There is a special heartache for the parent of the lonely child. More than academic, athletic, artistic or any other success, parents seem to first want children to feel loved and accepted… to make friends and be invited places, to have a tribe.
So, what to do. Is boarding school a good idea for this child?
Parents are often concerned that their child may be too vulnerable to leave home, often the only safe place they know. Having worked through this with many families, I can report that — with the right school– students actually find overwhelming success in boarding school environments.
How is this success possible? Boarding schools have a few unique advantages. Believe it or not, there is a whole cohort of small schools that cater to kids who need nurturing environments. Some focus on kind communities while others offer specialized instruction and intervention around social-communication and other challenges, including Autism, Executive Functioning, and Nonverbal Learning Disabilities . These schools are selective and focus on admissions for students are a good fit the academic and residential communities. To put it plainly, they look for nice kids who will benefit from the unique programming they, as a school, offer. What’s more, boarding schools are inherently tight communities. This means that kids will find “built in,” 360-degree relationship opportunities– whether it’s the roommate, the teammate, or the teacher who brings their family to dining hall for dinner. You always have people in boarding school.
The first step is learn more about the child and the “why” of the social difficulties. We, as consultants, partner with the family and other professionals to understand the challenges behind the presenting issues. There are a myriad of reasons as to why students might struggle socially, as well as degrees of acuity, and it’s important to first understand the situation so as to align our recommendation(s).
I recently worked with a student who had changed schools frequently due to parents’ occupations, and was subsequently shy and, well, a little sad. We had testing done to better understand the student’s learning profile and the nature of the sadness. Working together, the family ended up enrolling the child in a small, nurturing school of about 100 students. The school has a strong community life and has “adopted” the student easily into the academic and social fold. The family is in open contact with the school, as often as is necessary– including weekly Skype meetings with advisor and parents. Despite initial transition pains, the student is now settled, happy, and successful. The “softness” and relationship-driven focus of the school, in combination with robust programming (extracurricularly and academically) have provided an environment where making meaningful connections is facilitated and supported.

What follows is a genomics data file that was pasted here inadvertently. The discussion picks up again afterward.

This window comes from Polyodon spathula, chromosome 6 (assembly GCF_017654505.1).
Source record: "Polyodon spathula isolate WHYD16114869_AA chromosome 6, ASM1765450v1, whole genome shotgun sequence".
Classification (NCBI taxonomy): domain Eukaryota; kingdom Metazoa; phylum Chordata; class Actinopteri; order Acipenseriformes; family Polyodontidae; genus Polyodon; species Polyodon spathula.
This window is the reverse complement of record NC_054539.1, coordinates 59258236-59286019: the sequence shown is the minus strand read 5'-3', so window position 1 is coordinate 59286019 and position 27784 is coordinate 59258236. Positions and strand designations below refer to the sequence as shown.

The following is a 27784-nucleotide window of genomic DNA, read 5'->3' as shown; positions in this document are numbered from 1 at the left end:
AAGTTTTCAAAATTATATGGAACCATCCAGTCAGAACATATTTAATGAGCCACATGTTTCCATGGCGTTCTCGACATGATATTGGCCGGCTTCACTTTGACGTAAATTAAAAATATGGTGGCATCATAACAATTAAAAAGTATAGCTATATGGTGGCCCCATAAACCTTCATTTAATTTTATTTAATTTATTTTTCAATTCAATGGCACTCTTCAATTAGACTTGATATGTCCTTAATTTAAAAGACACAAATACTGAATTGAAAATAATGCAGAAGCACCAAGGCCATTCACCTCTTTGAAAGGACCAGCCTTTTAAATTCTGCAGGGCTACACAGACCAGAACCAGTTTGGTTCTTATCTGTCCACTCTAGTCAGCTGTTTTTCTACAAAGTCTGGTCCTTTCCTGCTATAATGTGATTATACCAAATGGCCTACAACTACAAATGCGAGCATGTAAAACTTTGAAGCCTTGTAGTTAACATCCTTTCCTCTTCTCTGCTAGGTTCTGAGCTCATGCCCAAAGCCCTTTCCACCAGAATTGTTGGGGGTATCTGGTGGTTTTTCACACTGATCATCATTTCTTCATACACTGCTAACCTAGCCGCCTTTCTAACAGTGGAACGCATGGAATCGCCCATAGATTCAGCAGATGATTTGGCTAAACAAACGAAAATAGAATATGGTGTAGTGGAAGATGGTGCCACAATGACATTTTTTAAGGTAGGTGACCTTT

Other students with whom I work have more neurodevelopmentally-based challenges, such as Autism Spectrum Disorder, Non-Verbal Learning Disability, and/ or Executive Functioning Deficits.
Students bloom with newfound confidence, which bubbles over into their social lives.
I recently worked with a student who had a known diagnosis of Autism. We did a few things for this kiddo. First, we updated testing because, as I mentioned, we need to understand the basis of the difficulties. Second, I performed observations at home and school, which yielded a recommendation for summer programming and a supportive, clinically informed boarding school. The family took my advice– which I know was a leap of faith — to great success. Over the summer, the child completed an outdoor-based program while working with a therapist. The therapist, drawing on her extensive work with the child as well as observations, ended up helping us zero in on the perfect school for the child. Today the student is in a boarding school with a strong, clinically-informed program, designed for kiddos on the Autism Spectrum. Students receive social thinking and communication interventions that are “in vitro” (e.g. with peers, in the moment). Academics are tailored to learning strengths. Because students get what they need in the classroom, making good grades is far less effortful. Students bloom with confidence, which bubbles over into social aspects too.
Executive functioning deficits are another challenge with which I work. Typically, these students have innate strengths around reading social cues, and are very empathic individuals. But they may also miss out on social cues due to these attentional and related deficits. As a child misses out on these cues, they may subsequently fall behind socially because they lose out on nuanced social learning opportunities. There also may be challenges around impulsivity, emotional regulation, and emotional maturity. They may also have a history of bullying. I find the place to begin is a relational and flexible environment; here, the child can slow down, feel safe, and open up to feedback. Students often also benefit from structure, e.g. predictable boundaries and expectations. They may also benefit from direct instruction around social pragmatics and self-awareness (meta-cognition).
The bottom line is that every student requires a unique, individualized approach.
The bottom line is that every student requires a unique, individualized approach. But there are schools out there– wonderful schools, that offer a solid foundation of supports so that kids can have the tools they need to explore, grow, and feel good about who they are and what life holds for them.
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